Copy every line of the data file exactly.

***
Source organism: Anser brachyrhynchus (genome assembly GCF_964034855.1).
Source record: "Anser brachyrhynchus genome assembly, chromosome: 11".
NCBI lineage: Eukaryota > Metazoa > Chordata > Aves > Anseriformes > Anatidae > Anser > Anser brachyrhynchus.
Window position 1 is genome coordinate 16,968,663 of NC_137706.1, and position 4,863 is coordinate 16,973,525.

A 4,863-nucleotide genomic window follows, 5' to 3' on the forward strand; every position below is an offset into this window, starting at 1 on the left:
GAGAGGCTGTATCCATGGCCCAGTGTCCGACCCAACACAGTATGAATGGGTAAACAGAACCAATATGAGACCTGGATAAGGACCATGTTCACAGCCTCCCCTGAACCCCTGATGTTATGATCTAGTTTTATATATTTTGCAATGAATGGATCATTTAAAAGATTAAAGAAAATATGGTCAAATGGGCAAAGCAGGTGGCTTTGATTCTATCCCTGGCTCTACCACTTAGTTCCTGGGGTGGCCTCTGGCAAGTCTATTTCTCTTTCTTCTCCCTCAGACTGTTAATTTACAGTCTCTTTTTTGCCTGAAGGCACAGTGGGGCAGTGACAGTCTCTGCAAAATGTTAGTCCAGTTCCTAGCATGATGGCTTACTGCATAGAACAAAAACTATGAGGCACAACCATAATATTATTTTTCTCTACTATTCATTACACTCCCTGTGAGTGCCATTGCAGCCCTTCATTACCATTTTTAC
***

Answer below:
Source organism: Anser brachyrhynchus (genome assembly GCF_964034855.1).
Source record: "Anser brachyrhynchus genome assembly, chromosome: 11".
NCBI lineage: Eukaryota > Metazoa > Chordata > Aves > Anseriformes > Anatidae > Anser > Anser brachyrhynchus.
Window position 1 is genome coordinate 16,968,663 of NC_137706.1, and position 4,863 is coordinate 16,973,525.

A 4,863-nucleotide genomic window follows, 5' to 3' on the forward strand; every position below is an offset into this window, starting at 1 on the left:
GAGAGGCTGTATCCATGGCCCAGTGTCCGACCCAACACAGTATGAATGGGTAAACAGAACCAATATGAGACCTGGATAAGGACCATGTTCACAGCCTCCCCTGAACCCCTGATGTTATGATCTAGTTTTATATATTTTGCAATGAATGGATCATTTAAAAGATTAAAGAAAATATGGTCAAATGGGCAAAGCAGGTGGCTTTGATTCTATCCCTGGCTCTACCACTTAGTTCCTGGGGTGGCCTCTGGCAAGTCTATTTCTCTTTCTTCTCCCTCAGACTGTTAATTTACAGTCTCTTTTTTGCCTGAAGGCACAGTGGGGCAGTGACAGTCTCTGCAAAATGTTAGTCCAGTTCCTAGCATGATGGCTTACTGCATAGAACAAAAACTATGAGGCACAACCATAATATTATTTTTCTCTACTATTCATTACACTCCCTGTGAGTGCCATTGCAGCCCTTCATTACCATTTTTAC